I have explained repeatedly why I don’t believe that the CCSS can be cut free from The Standardized Test Program that accompanies them (both here and here). But it really should come as no surprise that a large (and possibly growing) number of people are calling for just that. I think it’s because they’re a little fuzzy on what CCSS actually is.
We’ve seen this in the world of ed reform before. In decades past, when a new reformy idea appeared, a large number of people looked at it like a big projection screen. College professors see an opportunity to plug in their favorite educational theory. Consultants see a chance to shift some of the language in their presentations and make some new money riding the coattails of the Big New Thing. Even classsroom teachers get to thinking, “Now I can finally do that unit with widgets and flying squirrels that I’ve always wanted to do.”
And beyond the projection problem, each reformy blitz, by its top-down nature, has come with its own game of telephone. The folks at the top tell their underlings, who tell their middle managers, who tell the state ed department regional functionaries, who tell the principals, who tell department heads, and by the time we arrive at the classroom teacher, “Implement outcomes based education with clear performance standards” has become “Staple hedgehogs to waffles in the granulator.”
CCSS has been prime for both of these factors. It is the top-downiest ed program ever, providing superior opportunity for garbling the message. And the messaging was so vague and so filled with puffery that many, many people simply heard, “Core blah blah blah CRITICAL THINKING blah blah blah blah AWESOMENESS blah blah blah QUALITY.” But of course, everyone has a separate idea of what “awesome quality” looks like.
I am convinced that the vast majority of CCSS supporters have no idea what the standards actually say. In all fairness, that’s also true of many opponents, but still, to really look at the CCSS is to realize they are the bad work of some unwise amateurs, so the bus runs only one way– from Supporterville to Land of Disenchantment.
These supporters, whether they’re rich content fans like Sol Stern, or “now I can teach thinky stuff” like Kathy Powers, or creative innovative teacher fans like Starr Sackstein, or more rigor for those darn kids (now where’s my check) folks like the Fordham Institute gang– what they see when they look at the Common Core is not actually there.
In earlier reforms, this kind of disunity of vision was not a big deal. Everyone went about his business, wrestling for his vision, and classroom teachers just sort of sorted it out. Nobody knew for sure what Outcomes Based Education meant, ever. There was no single controlling document to bind everyone to a single vision.
But the People In Charge saw this, and saw that it was Not Good. They wanted more uniformity, more control of the process, and so The Test. “You will teach to The Test,” they said. “Or else.”
So now The Test is the controlling document, and for the first time in reformy history, people are faced with an independent corroboration of what the True Face of Reform looks like. And all the people who had their own happy vision of what the imagined Common Core should be are freaking out.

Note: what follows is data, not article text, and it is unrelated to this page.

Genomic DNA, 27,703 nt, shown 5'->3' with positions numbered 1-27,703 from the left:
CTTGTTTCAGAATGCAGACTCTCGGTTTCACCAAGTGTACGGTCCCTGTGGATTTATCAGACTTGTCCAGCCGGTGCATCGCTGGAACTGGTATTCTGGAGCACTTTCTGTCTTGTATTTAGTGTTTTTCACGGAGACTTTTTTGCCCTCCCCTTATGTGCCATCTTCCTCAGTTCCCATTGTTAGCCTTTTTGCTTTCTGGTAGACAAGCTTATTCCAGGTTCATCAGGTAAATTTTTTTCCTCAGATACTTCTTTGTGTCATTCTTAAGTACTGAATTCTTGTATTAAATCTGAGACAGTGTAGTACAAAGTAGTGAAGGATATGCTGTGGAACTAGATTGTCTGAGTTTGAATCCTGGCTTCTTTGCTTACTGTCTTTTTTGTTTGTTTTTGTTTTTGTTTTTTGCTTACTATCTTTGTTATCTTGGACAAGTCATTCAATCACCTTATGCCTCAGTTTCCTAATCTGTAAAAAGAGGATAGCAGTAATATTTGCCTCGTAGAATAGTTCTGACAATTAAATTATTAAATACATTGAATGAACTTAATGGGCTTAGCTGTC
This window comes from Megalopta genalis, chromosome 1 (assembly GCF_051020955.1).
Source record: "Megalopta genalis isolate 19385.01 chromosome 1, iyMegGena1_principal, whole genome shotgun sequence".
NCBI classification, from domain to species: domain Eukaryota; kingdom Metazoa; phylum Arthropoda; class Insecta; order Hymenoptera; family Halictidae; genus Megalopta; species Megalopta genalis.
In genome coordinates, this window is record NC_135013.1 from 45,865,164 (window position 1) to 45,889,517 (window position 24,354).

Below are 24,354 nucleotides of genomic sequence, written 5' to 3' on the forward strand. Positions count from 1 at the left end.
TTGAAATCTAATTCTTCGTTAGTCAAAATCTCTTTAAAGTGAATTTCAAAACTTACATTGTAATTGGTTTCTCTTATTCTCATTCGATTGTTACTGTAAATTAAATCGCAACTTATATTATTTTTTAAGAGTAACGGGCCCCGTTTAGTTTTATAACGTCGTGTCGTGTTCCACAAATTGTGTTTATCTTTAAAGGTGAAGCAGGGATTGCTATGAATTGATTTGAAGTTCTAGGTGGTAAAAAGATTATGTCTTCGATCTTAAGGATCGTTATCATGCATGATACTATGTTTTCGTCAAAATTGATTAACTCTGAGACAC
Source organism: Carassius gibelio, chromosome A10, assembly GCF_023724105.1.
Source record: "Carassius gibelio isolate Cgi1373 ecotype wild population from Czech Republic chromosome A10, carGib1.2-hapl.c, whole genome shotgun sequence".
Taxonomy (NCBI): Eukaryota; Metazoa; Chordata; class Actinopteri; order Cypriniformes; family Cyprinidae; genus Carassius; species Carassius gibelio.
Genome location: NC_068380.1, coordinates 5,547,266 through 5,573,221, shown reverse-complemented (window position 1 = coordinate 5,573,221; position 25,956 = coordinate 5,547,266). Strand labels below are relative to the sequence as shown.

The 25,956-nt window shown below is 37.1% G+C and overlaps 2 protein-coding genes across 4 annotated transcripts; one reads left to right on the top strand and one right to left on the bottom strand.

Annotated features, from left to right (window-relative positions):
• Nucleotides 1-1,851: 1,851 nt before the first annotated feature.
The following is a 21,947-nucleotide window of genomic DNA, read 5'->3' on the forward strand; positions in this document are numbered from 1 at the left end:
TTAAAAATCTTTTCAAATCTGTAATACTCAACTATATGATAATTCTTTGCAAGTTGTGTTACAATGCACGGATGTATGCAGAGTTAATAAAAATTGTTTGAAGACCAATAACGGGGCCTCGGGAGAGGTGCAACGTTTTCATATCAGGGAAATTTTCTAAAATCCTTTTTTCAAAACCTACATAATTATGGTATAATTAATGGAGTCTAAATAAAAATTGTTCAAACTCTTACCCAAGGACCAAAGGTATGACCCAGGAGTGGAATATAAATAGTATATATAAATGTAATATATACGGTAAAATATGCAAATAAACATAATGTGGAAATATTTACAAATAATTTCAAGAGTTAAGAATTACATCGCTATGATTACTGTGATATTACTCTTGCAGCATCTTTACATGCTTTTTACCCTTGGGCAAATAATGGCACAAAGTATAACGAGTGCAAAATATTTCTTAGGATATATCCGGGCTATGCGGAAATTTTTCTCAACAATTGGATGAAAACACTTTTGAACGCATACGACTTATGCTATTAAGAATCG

“But– but– but that’s not what I meant at all!” Like somebody discovering that their match.com date does NOT look like Brad Pitt, they are shocked. All the Sterns and the Powers and Sacksteins and Petrillis are exclaiming, “Well, there must be some mistake! This test is not at all what the Common Core Test is supposed to look like.”
Sorry, folks. Yes. Yes, it is.
Granted, they’re entitled to some of their shock. The PARCC, SBA, and various state knockoffs are deeply stunted. But you didn’t really think we were going to get measures of collaboration or true close reading in there, did you? “Oh,” cry the supporters of the imaginary CCSS in their heads, “but this isn’t how I thought it would be at all. You are not my gentleman caller! There must be some mistake!”
And so they want to decouple, to delay, to rewrite, to pull pack, to somehow pry the test off the face of the imginary CCSS that they love so much, because this test, this ugly stupid miserable unfair invalid pointless data-mining child-abusing test is sucking the life out of their CCSS dreams!
I am past wanting a reality check for these folks. I cheer them on. I hope they do damage the test, pull it back, take it away. For one thing, it’s doing serious damage as an assessment tool. For another, removing the tests hurts the CCSS.
See, I’ve come to realize I had it wrong. What I said was “You can’t decouple the standards from the tests,” but what I meant was, “You can’t decouple the standards from the test without damaging both of them.” So bring it on. Decouple away. Strip those tests and send them back to their cave. The tests, as deluded supporters of CCSS are learning, are the big ugly fangs of the CCSS regime. Pull the tests, and you pull the teeth. Let them attack the tests while believing they won’t hurt the CCSS in the process. I welcome their assistance, witting or un.
Without the testing program, the CCSS are just a big bunch of not-really-enforceable suggestions about what to cover. Everyone would go back to pursuing their own personal imaginary version of what they mean, and in disorder there would be weakness, weak national standards yielding to de facto local standards. Without the testing teeth, the CCSS would be, in the words of the great philosopher Yukon Cornelius, a humble bumble.
By Peter A. Greene
Peter Greene is a veteran teacher and
has a blog called “Curmudgucation.”